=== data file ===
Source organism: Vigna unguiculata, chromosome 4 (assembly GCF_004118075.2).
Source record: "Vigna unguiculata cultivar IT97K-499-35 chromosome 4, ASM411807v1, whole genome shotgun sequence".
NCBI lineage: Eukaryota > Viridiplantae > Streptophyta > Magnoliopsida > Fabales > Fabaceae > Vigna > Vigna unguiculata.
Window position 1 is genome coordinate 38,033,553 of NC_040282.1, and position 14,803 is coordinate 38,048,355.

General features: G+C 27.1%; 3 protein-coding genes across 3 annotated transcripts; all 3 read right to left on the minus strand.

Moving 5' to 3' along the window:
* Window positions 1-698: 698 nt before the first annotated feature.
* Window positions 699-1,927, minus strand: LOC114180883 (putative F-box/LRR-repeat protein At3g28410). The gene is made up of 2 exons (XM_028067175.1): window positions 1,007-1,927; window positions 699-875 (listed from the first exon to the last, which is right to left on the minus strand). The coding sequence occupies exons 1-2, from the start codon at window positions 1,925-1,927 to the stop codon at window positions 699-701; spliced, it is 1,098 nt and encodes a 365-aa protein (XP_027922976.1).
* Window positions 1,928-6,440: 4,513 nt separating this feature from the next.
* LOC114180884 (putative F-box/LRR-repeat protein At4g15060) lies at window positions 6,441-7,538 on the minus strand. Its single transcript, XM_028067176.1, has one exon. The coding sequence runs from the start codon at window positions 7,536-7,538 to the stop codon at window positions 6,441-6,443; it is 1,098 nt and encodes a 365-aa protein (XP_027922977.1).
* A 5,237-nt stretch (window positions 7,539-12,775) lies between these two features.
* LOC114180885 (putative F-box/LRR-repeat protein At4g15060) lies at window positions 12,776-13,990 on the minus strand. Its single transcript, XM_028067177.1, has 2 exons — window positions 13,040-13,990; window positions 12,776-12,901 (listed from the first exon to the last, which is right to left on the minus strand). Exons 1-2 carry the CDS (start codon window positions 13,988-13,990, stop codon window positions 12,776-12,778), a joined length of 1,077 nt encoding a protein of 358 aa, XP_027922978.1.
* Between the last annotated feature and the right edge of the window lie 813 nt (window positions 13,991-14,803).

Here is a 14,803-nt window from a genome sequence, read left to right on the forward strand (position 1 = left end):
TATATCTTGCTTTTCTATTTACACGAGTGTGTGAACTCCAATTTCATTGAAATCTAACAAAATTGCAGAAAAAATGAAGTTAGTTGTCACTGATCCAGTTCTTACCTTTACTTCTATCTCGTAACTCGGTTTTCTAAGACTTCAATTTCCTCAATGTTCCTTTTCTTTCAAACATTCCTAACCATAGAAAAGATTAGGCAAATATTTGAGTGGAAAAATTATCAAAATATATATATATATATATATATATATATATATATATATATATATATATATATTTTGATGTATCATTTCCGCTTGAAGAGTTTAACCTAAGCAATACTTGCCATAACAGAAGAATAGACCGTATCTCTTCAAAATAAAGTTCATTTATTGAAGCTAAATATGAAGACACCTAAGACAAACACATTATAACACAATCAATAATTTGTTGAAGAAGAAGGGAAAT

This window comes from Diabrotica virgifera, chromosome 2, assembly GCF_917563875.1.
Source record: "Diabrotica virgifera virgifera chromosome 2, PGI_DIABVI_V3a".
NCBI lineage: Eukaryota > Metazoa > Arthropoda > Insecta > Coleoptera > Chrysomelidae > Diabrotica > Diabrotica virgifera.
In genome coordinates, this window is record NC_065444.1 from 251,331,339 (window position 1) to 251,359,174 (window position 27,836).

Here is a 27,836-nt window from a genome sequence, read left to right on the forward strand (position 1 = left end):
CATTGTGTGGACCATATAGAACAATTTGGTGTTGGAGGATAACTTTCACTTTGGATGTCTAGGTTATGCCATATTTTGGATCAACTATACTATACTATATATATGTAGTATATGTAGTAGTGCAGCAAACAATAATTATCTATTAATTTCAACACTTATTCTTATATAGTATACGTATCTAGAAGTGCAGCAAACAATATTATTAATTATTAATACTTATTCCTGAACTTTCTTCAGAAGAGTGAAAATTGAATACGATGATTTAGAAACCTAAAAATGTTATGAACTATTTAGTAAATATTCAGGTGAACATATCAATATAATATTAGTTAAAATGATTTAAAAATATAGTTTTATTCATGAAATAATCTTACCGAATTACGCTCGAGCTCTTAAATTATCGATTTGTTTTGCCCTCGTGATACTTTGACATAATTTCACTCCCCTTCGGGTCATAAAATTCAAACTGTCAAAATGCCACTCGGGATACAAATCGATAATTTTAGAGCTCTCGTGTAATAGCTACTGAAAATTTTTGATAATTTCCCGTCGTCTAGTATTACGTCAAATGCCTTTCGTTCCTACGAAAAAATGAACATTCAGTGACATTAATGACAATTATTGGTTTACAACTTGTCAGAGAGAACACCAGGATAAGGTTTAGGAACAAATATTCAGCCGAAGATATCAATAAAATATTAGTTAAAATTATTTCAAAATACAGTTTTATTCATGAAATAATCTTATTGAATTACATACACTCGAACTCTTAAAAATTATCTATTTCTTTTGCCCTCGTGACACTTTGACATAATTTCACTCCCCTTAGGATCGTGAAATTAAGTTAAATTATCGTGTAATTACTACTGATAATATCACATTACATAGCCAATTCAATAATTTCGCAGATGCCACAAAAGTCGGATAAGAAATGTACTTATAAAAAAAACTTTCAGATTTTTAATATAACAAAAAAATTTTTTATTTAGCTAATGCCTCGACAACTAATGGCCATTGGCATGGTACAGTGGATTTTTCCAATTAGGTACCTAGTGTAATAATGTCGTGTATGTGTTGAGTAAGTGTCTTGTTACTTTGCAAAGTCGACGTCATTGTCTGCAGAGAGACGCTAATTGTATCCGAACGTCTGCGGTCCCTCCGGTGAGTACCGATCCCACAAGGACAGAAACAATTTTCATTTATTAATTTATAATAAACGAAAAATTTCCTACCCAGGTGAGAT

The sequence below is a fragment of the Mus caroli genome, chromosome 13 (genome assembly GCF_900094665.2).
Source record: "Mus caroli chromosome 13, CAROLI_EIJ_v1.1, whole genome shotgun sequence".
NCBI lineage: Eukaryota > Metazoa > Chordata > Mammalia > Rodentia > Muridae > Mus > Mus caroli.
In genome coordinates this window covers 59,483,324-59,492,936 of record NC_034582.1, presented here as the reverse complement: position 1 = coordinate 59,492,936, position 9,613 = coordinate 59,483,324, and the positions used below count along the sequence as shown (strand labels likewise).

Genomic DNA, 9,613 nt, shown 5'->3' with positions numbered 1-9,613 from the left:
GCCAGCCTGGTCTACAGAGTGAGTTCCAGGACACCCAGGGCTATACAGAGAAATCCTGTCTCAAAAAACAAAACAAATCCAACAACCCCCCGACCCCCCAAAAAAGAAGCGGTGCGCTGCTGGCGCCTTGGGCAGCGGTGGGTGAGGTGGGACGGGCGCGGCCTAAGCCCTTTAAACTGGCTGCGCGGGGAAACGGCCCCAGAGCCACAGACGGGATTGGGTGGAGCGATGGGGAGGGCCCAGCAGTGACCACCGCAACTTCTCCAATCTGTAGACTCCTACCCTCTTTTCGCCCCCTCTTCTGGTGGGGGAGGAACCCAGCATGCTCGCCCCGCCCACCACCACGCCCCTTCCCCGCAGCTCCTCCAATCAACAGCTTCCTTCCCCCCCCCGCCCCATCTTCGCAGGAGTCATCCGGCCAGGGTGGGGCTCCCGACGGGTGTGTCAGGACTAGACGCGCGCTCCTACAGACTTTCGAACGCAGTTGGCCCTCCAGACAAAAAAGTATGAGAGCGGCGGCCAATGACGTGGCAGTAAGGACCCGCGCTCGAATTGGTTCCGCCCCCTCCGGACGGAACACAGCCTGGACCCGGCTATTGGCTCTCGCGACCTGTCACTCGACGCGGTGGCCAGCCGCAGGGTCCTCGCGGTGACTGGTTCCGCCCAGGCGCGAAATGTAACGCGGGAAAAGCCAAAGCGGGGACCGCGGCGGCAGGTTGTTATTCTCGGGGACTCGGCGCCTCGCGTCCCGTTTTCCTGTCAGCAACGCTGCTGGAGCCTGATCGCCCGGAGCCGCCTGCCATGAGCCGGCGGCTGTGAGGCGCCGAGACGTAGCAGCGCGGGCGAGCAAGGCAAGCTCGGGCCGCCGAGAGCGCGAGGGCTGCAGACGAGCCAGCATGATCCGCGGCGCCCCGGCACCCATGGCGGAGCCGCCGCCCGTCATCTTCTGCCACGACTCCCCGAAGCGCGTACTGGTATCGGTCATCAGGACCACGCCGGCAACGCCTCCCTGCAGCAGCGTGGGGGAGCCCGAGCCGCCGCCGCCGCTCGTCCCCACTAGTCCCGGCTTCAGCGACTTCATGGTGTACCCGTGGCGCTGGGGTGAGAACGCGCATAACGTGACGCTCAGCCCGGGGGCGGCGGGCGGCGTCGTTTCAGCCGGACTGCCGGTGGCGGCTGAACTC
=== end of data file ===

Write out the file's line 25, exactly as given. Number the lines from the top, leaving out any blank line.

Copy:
In genome coordinates this window covers 59,483,324-59,492,936 of record NC_034582.1, presented here as the reverse complement: position 1 = coordinate 59,492,936, position 9,613 = coordinate 59,483,324, and the positions used below count along the sequence as shown (strand labels likewise).